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Free Trade, Unconditional and Unilateral

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Here’s a letter to the Wall Street Journal:

Steve Forbes, Arthur Laffer, Fred Smith, and Stephen Moore are correct that a world of zero tariffs would be ideal (“Mr. President, It’s Time for Zero Tariffs [2],” Oct. 18). But they err in advising that U.S. tariffs be cut to zero only on condition that other governments cut their tariffs to zero. Instead, the U.S. should do what Hong Kong has done, to its enormous benefit, for most of the past century, and what it continues to do [3]: carry out a policy of free trade unconditionally and unilaterally.

Because in economics the only justifications for protectionism are so narrow and recondite as to have no real-world applicability – and because in ethics the justifications for protectionism are completely nonexistent – there is no reason why we Americans must wait for other governments to stop imposing artificial scarcities upon their citizens before our government stops imposing artificial scarcities upon us.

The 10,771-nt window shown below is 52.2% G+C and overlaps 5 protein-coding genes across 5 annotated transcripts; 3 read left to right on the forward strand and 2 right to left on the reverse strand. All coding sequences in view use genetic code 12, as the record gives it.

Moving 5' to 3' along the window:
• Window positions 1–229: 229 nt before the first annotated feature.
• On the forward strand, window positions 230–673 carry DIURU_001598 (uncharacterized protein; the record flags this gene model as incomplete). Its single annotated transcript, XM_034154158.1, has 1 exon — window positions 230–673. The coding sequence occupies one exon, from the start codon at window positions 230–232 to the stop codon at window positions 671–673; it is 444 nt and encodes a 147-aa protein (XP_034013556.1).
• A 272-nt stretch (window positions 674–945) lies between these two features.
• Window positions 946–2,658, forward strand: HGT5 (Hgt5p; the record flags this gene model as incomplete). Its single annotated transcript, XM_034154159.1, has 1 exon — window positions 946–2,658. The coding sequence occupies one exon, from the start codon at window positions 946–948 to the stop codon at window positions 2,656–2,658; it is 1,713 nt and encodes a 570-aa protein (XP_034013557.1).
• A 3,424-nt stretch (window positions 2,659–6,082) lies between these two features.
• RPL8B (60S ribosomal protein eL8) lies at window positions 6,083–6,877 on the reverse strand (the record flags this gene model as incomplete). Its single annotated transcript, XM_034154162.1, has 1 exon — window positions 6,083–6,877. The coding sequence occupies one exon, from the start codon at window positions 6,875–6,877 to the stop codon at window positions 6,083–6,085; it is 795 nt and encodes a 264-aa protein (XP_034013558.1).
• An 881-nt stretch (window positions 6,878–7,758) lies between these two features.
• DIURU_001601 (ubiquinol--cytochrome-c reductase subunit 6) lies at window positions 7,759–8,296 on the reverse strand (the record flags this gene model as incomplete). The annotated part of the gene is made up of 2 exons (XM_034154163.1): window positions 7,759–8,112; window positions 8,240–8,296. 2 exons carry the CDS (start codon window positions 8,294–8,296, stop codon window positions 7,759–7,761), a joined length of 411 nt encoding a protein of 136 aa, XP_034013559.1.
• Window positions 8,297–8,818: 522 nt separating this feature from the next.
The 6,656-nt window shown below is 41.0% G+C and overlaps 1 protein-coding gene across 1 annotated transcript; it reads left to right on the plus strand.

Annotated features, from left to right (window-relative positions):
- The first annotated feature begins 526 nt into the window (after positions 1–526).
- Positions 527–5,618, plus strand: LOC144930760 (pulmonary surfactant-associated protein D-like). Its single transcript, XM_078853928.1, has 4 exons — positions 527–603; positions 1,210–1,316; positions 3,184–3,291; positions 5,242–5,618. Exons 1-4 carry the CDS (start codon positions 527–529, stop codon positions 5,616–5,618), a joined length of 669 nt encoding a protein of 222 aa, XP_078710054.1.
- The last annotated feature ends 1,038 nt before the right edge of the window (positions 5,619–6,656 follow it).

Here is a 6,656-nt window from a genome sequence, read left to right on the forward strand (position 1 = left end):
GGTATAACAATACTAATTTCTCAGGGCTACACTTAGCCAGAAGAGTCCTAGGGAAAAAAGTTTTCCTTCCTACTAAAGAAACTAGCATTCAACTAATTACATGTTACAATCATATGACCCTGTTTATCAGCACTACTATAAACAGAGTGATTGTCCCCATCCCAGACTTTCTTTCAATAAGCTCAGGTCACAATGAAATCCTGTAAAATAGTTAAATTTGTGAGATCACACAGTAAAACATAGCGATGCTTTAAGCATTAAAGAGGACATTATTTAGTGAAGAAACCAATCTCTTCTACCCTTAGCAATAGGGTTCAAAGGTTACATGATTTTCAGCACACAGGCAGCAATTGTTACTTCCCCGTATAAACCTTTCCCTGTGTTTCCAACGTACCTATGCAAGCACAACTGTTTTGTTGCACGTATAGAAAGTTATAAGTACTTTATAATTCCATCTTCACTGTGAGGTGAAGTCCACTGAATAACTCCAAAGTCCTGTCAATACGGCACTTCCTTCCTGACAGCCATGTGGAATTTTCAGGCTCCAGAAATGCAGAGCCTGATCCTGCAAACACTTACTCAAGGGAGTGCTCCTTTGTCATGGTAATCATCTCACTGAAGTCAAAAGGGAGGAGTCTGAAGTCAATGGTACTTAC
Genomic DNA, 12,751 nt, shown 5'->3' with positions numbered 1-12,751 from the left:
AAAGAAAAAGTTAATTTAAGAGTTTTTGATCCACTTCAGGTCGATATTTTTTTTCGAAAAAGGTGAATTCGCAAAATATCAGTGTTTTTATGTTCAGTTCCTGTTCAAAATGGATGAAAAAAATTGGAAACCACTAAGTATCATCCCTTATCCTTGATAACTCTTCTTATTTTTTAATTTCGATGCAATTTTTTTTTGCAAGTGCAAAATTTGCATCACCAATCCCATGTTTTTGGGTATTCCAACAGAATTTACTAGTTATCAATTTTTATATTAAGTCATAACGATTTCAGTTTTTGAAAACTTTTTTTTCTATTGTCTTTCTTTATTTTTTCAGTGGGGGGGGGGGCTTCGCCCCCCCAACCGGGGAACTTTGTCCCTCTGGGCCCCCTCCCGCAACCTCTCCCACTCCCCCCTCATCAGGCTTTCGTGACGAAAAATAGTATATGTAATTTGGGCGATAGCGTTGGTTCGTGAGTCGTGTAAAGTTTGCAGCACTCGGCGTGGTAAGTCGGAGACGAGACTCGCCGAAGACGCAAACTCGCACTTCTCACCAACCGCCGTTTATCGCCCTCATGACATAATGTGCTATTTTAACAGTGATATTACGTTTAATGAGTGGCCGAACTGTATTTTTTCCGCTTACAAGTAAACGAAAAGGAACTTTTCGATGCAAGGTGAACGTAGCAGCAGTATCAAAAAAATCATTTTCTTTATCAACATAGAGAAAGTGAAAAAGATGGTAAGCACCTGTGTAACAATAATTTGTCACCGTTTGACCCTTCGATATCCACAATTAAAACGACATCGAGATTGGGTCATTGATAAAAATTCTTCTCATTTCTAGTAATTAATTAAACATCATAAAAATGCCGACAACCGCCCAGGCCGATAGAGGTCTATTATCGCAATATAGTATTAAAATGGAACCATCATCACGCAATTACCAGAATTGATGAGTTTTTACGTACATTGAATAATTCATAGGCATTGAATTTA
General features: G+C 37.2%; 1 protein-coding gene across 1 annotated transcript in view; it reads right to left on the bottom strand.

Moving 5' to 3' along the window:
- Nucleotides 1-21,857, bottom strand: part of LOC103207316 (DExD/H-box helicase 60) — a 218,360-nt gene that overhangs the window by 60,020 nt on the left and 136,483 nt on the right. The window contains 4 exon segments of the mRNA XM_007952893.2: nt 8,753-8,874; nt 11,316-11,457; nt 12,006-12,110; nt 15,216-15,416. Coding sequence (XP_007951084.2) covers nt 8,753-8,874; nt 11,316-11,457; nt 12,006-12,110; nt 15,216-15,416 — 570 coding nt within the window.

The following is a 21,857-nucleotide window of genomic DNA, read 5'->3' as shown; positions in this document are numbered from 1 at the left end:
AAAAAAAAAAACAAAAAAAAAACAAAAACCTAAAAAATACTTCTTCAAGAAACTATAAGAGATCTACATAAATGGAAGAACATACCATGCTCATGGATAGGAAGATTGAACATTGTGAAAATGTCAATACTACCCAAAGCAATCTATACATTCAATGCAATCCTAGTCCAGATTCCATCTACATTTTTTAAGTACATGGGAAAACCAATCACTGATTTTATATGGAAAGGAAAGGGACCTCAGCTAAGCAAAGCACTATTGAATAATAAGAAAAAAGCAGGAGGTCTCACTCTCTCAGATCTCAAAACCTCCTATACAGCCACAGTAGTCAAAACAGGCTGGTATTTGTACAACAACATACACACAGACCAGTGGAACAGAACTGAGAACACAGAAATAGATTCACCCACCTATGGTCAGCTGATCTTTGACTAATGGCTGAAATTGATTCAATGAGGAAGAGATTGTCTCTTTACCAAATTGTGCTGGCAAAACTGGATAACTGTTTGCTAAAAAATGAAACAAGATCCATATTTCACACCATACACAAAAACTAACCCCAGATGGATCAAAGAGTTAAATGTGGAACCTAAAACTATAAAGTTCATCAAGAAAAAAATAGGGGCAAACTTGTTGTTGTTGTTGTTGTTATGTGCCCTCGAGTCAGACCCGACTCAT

Sincerely,
Donald J. Boudreaux
Professor of Economics
and
Martha and Nelson Getchell Chair for the Study of Free Market Capitalism at the Mercatus Center
George Mason University
Fairfax, VA 22030

UPDATE: After reading the above letter, my Mercatus Center colleague Dan Griswold e-mailed to me this observation:

I recently looked at Hong Kong’s 6-digit tariff schedule—5,360 lines of nothing but zeros. It was a beautiful sight to behold!

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